$\textsc{ChangeKey}(Q, x, d'(x))$ operation in
Step~\label{step:change-key}, this version simply inserts the pair
$(x, d'(x))$ into $Q$. The danger with this algorithm is that a node
$x$ may occur several times in $Q$ with different values of
$d'(x)$. Answer the following questions.
\begin{enumerate}
\item (5 points) What is the running time of this algorithm? Just
state the bound in terms of the number of nodes $n$ and the number
of edges $m$ in $G$.
\item (5 points) When the algorithm inserts a pair $(x, d_1)$ into
$Q$, suppose the pair $(x, d_2)$ is already in $Q$. What is the
relationship between $d_1$ and $d_2$?
\item (5 points) Using this relationship, how will you fix this
algorithm? You just have to describe your correction in words, e.g.,
by saying ``I will add the following command after Step X: \ldots''
You do not have to prove the correctness of your algorithm.
\end{enumerate}
\begin{algorithm}[H]
\caption{{\sc Dijkstra's Algorithm($G, l, s$)}}
\begin{algorithmic}[1]
% \REQUIRE A set \calg of graphs, $0 \leq \beta,
% \sigma \leq 1$.
% \ENSURE All $(\beta, \sigma)$-hyperedges.
\STATE \textsc{Insert}$(Q, s, 0)$.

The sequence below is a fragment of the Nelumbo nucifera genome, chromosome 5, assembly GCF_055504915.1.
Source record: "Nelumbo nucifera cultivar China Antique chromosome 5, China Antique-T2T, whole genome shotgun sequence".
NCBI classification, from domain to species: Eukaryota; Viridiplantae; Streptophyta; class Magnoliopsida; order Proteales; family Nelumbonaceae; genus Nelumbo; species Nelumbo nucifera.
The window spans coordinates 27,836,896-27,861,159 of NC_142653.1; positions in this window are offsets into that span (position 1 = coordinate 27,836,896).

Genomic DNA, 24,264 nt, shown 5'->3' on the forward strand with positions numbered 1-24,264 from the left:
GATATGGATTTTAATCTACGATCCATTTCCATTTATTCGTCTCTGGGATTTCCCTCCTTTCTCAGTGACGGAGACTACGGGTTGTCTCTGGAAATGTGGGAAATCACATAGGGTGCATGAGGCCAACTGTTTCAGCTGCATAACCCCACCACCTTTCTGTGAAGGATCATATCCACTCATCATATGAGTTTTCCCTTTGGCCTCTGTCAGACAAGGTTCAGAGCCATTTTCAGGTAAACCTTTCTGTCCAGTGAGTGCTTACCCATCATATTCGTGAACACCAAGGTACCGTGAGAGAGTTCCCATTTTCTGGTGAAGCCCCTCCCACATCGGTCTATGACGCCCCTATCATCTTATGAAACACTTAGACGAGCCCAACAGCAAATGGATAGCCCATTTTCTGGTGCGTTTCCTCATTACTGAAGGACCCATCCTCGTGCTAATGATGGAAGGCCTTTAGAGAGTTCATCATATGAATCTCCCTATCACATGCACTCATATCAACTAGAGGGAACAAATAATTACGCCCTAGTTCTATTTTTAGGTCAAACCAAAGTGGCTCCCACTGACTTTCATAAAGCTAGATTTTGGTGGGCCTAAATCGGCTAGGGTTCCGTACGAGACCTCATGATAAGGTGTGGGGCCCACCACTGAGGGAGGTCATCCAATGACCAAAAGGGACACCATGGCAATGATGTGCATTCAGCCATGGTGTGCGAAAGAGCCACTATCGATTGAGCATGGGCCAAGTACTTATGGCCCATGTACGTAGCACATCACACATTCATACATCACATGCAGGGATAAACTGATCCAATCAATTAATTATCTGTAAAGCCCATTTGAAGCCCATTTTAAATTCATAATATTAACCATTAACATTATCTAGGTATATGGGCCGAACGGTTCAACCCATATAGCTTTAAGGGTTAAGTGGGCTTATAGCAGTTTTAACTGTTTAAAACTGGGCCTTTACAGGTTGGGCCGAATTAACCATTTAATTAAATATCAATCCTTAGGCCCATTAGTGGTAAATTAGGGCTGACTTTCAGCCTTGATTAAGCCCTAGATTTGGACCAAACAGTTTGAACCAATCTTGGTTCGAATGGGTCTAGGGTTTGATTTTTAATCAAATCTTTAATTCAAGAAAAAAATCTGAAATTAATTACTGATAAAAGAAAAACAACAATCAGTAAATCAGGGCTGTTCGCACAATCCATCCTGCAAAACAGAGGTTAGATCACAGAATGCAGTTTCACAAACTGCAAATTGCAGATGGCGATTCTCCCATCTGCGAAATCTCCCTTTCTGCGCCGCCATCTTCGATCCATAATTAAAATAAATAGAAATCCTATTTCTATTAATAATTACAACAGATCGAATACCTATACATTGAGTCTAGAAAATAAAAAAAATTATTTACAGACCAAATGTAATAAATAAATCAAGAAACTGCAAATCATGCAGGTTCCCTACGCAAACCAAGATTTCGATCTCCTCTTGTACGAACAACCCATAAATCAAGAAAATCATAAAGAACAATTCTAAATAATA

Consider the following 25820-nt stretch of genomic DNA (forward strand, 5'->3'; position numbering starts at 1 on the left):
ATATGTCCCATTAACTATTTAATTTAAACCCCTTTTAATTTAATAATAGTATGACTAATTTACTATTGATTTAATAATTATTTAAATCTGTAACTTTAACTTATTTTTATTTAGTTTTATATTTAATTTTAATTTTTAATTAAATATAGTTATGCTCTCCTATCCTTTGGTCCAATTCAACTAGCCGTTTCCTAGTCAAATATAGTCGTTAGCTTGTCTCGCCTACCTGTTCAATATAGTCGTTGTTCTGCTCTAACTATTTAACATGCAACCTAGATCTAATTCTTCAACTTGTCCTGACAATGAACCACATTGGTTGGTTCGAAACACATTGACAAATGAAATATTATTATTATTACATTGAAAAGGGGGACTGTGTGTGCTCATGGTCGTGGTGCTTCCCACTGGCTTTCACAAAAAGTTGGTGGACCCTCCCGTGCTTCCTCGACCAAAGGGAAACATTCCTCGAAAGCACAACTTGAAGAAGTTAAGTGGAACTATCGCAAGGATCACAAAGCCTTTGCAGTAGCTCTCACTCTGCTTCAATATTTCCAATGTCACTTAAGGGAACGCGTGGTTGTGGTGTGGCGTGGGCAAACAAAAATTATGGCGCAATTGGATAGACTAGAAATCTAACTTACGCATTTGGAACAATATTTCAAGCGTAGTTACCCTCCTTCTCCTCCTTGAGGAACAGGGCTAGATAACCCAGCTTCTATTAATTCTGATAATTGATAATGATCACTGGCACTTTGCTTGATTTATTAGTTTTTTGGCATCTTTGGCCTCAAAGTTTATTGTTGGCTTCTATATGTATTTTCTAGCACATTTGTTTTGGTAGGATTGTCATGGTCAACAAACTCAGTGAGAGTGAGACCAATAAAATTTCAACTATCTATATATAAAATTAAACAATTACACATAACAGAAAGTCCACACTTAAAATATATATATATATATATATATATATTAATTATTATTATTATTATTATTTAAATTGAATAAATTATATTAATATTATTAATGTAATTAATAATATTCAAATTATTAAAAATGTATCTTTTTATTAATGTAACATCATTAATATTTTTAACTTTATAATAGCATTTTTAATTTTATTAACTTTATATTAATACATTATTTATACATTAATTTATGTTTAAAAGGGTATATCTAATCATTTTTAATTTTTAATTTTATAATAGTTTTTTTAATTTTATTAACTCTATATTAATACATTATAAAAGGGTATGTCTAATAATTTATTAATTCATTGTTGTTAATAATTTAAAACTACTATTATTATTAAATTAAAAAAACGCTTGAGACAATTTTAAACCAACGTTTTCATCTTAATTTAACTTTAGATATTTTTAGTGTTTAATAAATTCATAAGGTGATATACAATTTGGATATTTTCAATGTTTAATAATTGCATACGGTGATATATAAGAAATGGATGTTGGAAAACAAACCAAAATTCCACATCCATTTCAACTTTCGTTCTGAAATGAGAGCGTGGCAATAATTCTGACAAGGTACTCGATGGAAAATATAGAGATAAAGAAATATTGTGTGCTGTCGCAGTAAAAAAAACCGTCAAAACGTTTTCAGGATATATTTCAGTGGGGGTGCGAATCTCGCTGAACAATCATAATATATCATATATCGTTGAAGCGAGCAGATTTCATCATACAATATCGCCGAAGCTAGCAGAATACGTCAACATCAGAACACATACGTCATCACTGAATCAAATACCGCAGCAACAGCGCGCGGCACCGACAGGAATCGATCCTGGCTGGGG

\WHILE{$S \not= V$}
\STATE $(v, d'(v)) = \textsc{ExtractMin}(Q)$ \label{step:extract-min}
\STATE Add $v$ to $S$ and set $d(v) = d'(v)$
\FOR{every node $x \in V - S$ such that $(v, x)$ is an
edge in $G$} \label{step:outgoing-neighbours}
\IF{$d(v) + l_{(v, x)} < d'(x)$}
\STATE $d'(x) = d(v) + l_{(v, x)}$
\STATE $\textsc{Insert}(Q, x, d'(x))$ \label{step:change-key}
\ENDIF
\ENDFOR
\ENDWHILE
\end{algorithmic}
\end{algorithm}
\item[Problem 4] (30 points) You are given a graph $G(V, E)$ and a
minimum spanning tree $(V, T)$ for $G$. You now pick an edge $e$ in
$E$ and change its cost from $c$ to $c'$. Describe an algorithm to
update $T$ so that it is a minimum spanning tree for the graph with
the new edge weight. Your algorithm must run in time linear in the
number of nodes and edges in $G$. There are multiple cases to
consider, depending on whether $e$ is in $T$ or not and whether $c$ is
larger or smaller than $c'$. Describe each
case separately. You can assume that all edge costs are distinct, both
before and after the change.
% \solution{
% }
\end{description}
\end{document}